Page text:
I have said before that today’s America is becoming defined by a kind of utilitarian, technocratic gnosticism.
That sounds complicated, but the idea is simple, and I’ll explain it:
The moral compass of our political and cultural leaders seems mostly governed by a set of false ideas: That we can define reality according to our preferences. That we can remake every human relationship according to the power of our wills. That we have the unconditional right to use technology or wealth to overcome the limitations of our humanity, or achieve whatever we think will make us happy.
In 1992, Justice Anthony Kennedy, an Irish-Catholic like Edward Creighton, wrote in Planned Parenthood vs. Casey that “at the heart of liberty is the right to define one’s own concept of existence, of meaning, of the universe, and of the mystery of human life.”
The sexual revolution told us that freedom means defining the limits of reality for ourselves, instead of encountering, understanding, and accepting reality as it is.
Those ideas have roots in the philosophical enlightenment that begat modern democracy. And for that reason, Christianity has always existed in a kind of uneasy tension with modern democracy. But it took the sexual revolution, begun five decades ago, to tip the balance of that tension, and to pose new and serious challenges for Catholics, and for our nation.
To understand the America we live in, we need to understand that the sexual revolution was really an anthropological revolution. The advent of contraception, and legal protection for abortion, unmade the basic biological meaning of sexual intercourse. And when it did, it gave life and energy to the idea that human beings can unmake and refashion every part of what it means to be a person, a family, and a community.
In just a few decades, the sexual revolution has remade most of what America’s cultural and political leaders believe about morality. In a culture where life’s meaning is self-defined, and technological progress can unshackle human desires from the limitations of our bodies, moral choices seem irrelevant to many people. In place of asking what we ought to do, the only relevant question in a technocracy like ours is what we can do.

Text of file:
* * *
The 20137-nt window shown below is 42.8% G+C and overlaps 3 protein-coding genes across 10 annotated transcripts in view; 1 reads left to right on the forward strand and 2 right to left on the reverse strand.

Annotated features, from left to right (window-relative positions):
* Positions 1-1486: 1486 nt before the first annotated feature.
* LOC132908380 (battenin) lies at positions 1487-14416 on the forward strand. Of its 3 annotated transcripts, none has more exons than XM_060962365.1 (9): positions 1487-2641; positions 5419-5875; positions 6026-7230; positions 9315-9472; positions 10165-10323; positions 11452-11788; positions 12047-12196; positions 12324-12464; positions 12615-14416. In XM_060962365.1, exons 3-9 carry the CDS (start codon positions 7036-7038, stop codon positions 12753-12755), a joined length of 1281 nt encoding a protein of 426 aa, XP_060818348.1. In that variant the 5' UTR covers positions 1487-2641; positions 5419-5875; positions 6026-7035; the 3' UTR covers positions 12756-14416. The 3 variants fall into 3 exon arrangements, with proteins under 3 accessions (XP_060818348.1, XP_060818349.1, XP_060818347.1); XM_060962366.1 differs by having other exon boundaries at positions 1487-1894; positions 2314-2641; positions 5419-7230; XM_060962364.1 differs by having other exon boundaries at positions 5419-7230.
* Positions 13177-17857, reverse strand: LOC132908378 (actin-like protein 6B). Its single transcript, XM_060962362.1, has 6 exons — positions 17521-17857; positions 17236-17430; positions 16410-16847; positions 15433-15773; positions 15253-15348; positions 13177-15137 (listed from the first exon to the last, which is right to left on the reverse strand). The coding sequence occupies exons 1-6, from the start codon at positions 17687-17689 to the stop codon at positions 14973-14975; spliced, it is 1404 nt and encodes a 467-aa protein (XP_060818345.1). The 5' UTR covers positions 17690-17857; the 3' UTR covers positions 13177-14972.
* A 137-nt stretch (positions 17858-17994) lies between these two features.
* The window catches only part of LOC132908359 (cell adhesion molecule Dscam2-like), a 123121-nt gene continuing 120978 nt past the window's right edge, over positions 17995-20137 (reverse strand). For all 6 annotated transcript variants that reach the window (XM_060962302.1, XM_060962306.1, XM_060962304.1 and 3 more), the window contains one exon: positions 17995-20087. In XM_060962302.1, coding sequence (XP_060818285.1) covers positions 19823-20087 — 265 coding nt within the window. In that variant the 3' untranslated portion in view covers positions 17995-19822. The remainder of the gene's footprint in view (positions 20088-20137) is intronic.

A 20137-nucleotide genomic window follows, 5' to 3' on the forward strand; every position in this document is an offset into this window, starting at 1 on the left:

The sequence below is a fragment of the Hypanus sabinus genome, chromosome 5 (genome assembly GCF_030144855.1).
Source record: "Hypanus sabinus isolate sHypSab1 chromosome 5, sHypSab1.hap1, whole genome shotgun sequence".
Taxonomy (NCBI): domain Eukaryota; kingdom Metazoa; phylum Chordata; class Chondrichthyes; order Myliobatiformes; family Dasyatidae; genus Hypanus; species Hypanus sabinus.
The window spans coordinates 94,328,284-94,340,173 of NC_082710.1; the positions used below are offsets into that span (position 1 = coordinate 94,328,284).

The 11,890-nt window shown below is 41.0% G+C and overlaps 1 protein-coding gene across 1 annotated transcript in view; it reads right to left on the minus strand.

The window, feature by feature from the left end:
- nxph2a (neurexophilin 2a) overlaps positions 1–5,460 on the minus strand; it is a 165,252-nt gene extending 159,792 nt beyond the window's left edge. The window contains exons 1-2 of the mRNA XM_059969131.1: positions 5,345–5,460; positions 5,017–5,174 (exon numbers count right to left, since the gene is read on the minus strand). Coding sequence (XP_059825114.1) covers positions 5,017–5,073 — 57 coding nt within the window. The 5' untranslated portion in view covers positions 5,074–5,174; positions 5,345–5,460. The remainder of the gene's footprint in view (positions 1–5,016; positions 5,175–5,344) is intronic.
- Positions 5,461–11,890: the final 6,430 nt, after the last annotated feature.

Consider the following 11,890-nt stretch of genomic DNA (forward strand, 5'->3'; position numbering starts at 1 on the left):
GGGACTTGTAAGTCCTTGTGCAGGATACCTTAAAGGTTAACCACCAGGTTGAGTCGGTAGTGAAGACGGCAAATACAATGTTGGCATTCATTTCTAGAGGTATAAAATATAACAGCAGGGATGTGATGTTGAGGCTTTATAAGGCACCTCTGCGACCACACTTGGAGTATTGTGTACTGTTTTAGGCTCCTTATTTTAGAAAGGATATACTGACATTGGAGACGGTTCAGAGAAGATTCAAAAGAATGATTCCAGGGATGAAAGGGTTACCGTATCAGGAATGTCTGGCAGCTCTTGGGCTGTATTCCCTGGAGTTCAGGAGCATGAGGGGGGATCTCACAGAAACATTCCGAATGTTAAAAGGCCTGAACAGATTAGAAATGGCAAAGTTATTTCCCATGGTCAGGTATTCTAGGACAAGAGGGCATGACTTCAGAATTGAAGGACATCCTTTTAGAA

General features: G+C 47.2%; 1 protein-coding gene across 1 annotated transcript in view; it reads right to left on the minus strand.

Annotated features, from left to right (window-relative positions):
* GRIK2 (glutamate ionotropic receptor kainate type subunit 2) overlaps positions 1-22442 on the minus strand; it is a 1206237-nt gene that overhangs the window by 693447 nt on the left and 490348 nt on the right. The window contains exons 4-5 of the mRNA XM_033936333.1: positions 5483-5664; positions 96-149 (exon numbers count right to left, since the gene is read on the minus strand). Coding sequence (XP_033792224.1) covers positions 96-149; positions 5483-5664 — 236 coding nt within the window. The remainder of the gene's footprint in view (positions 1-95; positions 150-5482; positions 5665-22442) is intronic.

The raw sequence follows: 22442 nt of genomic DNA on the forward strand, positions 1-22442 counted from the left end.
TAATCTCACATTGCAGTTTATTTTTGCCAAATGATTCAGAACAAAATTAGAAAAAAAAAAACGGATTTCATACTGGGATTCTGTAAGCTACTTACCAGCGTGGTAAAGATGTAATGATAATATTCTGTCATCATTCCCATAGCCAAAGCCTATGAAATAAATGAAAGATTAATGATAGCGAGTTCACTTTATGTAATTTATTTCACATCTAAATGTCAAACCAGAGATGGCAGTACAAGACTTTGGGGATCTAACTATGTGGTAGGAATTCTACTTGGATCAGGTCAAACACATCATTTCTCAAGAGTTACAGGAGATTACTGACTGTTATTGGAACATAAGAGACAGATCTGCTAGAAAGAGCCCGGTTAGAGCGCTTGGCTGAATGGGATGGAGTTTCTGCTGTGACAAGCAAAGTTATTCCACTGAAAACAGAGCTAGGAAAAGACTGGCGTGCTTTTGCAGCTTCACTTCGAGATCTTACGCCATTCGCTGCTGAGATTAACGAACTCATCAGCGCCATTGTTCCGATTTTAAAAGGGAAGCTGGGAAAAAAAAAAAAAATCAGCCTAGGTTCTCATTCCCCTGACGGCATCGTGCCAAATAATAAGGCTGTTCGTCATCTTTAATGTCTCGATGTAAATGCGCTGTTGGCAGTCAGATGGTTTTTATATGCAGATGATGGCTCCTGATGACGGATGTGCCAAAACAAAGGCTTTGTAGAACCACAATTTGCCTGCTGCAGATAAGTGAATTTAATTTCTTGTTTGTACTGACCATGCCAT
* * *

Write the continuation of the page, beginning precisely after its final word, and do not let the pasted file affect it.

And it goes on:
In his book Technopoly, Neil Postman says that overly technological cultures, “driven by the impulse to invent, have as their aim a grand reductionism in which human life must find its meaning in machinery and technique.”
Here is just one example: Two weeks ago, a Silicon Valley technology company announced that it had raised $200 million dollars to begin a new initiative: genetically sequencing lab-created embryos, in order to deliver children free from major and minor genetic defects, especially for older couples. This is the technology that can create babies formed to parents’ specifications, and it’s becoming available and affordable in America.
Cultural leaders say projects like this give freedom for parents to “have it all.” Political leaders rush to give them grants or tax breaks. But we don’t stop to take into account the meaning of what we’re doing. We don’t consider that projects like these create embryos in laboratories, and then leave them to die. We don’t consider the costs of remaking and reshaping human life itself according to our preferences.
In a technocracy, ethical concerns are levelled by technological ability. And those of us who dare to raise objections are seen as backward, or enemies of progress, and because of this we face very real consequences.
In 1994, Pope St. John Paul II said that this kind of “progress” leads to “a war of the powerful against the weak.” The America of today is living in that war. The enemies of progress are religious believers who raise concerns about human dignity and objective moral reality. The enemies of technocracy are those who speak for the weak in the face of the powerful. Religious liberty is threatened today mostly because when we speak for the vulnerable, or for the rights of conscience, we dare to call into question the tyranny of progress.